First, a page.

by Matt Harris

These pills aren’t doing anything yet are they, remarked Eddie.

They will, I said with a confident nod, though I wasn’t exactly sure.

I keep wondering if I’m coming up, or just imagining it, Eddie said.

Maybe you’re just having a good time? I offered.

Eddie looked thoughtfully at the ceiling for a moment, then glanced at me and feigned a measure of disgust.

No, he said, Imagination.

We were sitting on the bottom step of a flight of stairs. The stairs were round the back of the toilets in the club. Unlike the rest of the club, which was dark, this area was lit with brilliant light from long glowing tubes set into the ceiling. The music was softer and duller here, but still it rattled the walls, and the bass tickled the soles of my feet. Next to us was the lively queue of people waiting for the toilet, and the usual scattering of couples taking refuge from the noise so they could argue with clarity.

What did you think of Lucy then? Eddie asked.

She was nice, I said, But not that nice. I can’t see why you’re so impressed.

Eddie smiled and shook his head with sensual glee, saying Nah man, she’s amazing! Amazing!

Fair enough, I said, with a kind of slow, magnanimous wave of the hand that struck me as being very graceful.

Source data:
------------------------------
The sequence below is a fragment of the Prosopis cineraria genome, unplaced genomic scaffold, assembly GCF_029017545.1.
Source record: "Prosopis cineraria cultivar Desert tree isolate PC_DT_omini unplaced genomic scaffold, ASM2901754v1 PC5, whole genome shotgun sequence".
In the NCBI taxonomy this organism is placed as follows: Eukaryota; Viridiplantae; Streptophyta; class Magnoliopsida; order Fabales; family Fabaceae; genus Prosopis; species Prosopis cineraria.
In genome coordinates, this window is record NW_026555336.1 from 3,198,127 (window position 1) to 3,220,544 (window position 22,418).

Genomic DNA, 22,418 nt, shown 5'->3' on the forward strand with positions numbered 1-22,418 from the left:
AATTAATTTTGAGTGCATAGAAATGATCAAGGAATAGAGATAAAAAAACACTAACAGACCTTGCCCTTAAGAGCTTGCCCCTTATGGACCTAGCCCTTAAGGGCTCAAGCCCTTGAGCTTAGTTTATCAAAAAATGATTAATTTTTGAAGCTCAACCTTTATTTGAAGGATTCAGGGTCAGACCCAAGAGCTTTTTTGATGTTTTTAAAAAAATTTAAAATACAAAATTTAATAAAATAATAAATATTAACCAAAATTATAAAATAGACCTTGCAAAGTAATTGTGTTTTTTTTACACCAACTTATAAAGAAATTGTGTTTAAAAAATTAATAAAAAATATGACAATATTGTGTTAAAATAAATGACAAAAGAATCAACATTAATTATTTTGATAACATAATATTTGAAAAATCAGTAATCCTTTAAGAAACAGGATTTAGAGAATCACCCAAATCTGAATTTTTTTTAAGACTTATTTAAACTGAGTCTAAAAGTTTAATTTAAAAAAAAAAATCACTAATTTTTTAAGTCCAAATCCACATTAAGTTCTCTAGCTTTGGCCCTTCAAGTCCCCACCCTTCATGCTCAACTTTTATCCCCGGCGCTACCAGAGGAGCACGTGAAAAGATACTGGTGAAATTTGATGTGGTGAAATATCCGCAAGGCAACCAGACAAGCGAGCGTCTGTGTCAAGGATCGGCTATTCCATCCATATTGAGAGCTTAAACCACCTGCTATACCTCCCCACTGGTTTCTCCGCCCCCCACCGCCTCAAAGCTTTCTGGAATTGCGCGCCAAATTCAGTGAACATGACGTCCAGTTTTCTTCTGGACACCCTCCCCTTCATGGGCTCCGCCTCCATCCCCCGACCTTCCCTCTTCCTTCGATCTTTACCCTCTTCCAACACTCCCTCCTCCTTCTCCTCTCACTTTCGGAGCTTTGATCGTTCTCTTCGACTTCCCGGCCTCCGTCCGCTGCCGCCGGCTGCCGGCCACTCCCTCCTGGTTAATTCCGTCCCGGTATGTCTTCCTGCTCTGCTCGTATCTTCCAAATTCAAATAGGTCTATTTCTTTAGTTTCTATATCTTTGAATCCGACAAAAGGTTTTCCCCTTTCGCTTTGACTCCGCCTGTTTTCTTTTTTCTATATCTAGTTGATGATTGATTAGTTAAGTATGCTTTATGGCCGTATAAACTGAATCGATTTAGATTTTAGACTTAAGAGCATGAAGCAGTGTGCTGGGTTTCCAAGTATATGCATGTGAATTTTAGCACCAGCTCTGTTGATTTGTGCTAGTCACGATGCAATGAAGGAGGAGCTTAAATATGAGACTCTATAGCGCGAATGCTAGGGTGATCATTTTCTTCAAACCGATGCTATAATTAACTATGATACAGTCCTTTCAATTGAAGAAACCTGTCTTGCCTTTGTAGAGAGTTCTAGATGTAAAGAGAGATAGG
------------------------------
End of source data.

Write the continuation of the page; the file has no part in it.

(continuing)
I can never think of anything to say to her, said Eddie, reflective for a moment. Then he laughed and said, Can you believe it? I can’t think of a fucking thing to say to her! I get nervous like a teenager or something!

You were doing okay earlier, I said. She definitely likes you.

No, it’s not that I’m nervous actually, said Eddie. I feel fine, but I just can’t think of a single thing to say! I don’t know what I was babbling about to her earlier on.

You seemed fine to me, I said.

I suppose so, replied Eddie. I suppose no-one else notices except your own self.

I nodded happily. The sound of the snare had crept quietly up behind me and now it crackled in the air around us. I tapped my feet and bobbed in rhythm. I laughed and nudged Eddie foolishly.

Shut up, he said, laughing. Do you think I should text her and just ask her out, or should I wait till we’ve met a few more times just naturally, you know, like organically?

What? I asked, as a throng of girls crashed screeching and laughing into us. I helped one to her feet, and she rejoined her friends doing some silly dance or hokey cokey or something up and down the toilet corridor.

Do you think, said Eddie again, but the door from the main room opened and the slumbering noise leaped suddenly in volume.

Organically, I said to him, nodding wisely. You want to do things organically.

Eddie peered at me in sour inquiry for a moment, then laughed, setting me off too. We were both bobbing restlessly to the beat.

Shall we av a dance? I asked.


Matt Harris is a writer based in Liverpool. His short work and poetry have appeared inTransmission, Hoax, Winamop, and Confingo magazines, and the forthcoming Short Story Sunday site. He has just finished his first novel, which he hopes to get published this century.

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